This is actually good news:
In the fourth quarter of 2010, 66.5% of Americans owned homes, down from 67.2% a year earlier and the lowest rate since the end of 1998, according the Census Bureau. During the boom, when easy credit made mortgages available with less regard for income or ability to pay, the ownership rate surged to a record 69.2% in 2004′s second and fourth quarters and stayed near that level until the recession deepened.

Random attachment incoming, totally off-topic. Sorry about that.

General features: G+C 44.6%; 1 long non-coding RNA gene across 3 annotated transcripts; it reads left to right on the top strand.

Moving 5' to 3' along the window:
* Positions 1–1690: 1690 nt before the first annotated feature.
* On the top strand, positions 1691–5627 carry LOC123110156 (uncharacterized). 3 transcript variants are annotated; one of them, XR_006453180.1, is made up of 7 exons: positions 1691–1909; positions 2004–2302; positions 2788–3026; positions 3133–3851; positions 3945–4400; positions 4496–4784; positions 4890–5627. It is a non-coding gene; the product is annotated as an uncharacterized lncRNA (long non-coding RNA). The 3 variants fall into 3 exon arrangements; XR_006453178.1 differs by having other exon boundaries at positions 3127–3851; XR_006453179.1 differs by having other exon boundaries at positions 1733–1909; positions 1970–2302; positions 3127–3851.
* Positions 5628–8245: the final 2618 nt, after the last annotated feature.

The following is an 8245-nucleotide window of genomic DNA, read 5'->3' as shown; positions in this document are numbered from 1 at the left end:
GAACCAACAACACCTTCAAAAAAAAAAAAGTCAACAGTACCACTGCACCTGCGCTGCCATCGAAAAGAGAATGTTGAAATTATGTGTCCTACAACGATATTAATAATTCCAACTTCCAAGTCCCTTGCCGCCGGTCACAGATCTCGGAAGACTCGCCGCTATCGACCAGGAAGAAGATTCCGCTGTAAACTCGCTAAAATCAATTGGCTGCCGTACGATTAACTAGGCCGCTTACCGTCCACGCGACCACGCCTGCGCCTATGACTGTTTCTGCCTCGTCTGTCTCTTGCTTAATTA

The housing bubble came about, recall, because lenders made loans to people who, on account of their poor creditworthiness, never should have gotten them in the first place. As those proto-deadbeat first-time buyers became homeowners, the nation’s homeownership rate rose to never-before-seen levels. Then all hell broke loose as the defaults piled up. With the homeownership rate now at its lowest level in 13 years, those disastrous incremental buyers have presumably been purged from the system. As I say, good. . . . .